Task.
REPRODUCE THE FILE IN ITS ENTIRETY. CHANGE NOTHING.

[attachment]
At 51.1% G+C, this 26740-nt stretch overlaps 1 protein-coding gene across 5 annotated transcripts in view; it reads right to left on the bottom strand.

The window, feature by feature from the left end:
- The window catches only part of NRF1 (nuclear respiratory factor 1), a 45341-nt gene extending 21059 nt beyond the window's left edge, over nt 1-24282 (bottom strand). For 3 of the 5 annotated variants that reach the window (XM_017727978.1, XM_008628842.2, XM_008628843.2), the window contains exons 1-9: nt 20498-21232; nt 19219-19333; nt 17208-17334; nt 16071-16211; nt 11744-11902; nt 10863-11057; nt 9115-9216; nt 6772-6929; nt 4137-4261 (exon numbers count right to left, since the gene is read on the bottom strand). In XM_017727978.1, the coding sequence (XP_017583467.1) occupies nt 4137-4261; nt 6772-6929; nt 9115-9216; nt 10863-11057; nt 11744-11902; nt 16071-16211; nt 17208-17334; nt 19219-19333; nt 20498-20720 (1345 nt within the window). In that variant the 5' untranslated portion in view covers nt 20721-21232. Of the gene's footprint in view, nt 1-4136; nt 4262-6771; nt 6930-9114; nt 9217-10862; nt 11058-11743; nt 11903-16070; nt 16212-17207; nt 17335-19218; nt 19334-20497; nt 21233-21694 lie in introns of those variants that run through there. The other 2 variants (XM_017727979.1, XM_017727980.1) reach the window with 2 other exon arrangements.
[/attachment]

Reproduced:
At 51.1% G+C, this 26740-nt stretch overlaps 1 protein-coding gene across 5 annotated transcripts in view; it reads right to left on the bottom strand.

The window, feature by feature from the left end:
- The window catches only part of NRF1 (nuclear respiratory factor 1), a 45341-nt gene extending 21059 nt beyond the window's left edge, over nt 1-24282 (bottom strand). For 3 of the 5 annotated variants that reach the window (XM_017727978.1, XM_008628842.2, XM_008628843.2), the window contains exons 1-9: nt 20498-21232; nt 19219-19333; nt 17208-17334; nt 16071-16211; nt 11744-11902; nt 10863-11057; nt 9115-9216; nt 6772-6929; nt 4137-4261 (exon numbers count right to left, since the gene is read on the bottom strand). In XM_017727978.1, the coding sequence (XP_017583467.1) occupies nt 4137-4261; nt 6772-6929; nt 9115-9216; nt 10863-11057; nt 11744-11902; nt 16071-16211; nt 17208-17334; nt 19219-19333; nt 20498-20720 (1345 nt within the window). In that variant the 5' untranslated portion in view covers nt 20721-21232. Of the gene's footprint in view, nt 1-4136; nt 4262-6771; nt 6930-9114; nt 9217-10862; nt 11058-11743; nt 11903-16070; nt 16212-17207; nt 17335-19218; nt 19334-20497; nt 21233-21694 lie in introns of those variants that run through there. The other 2 variants (XM_017727979.1, XM_017727980.1) reach the window with 2 other exon arrangements.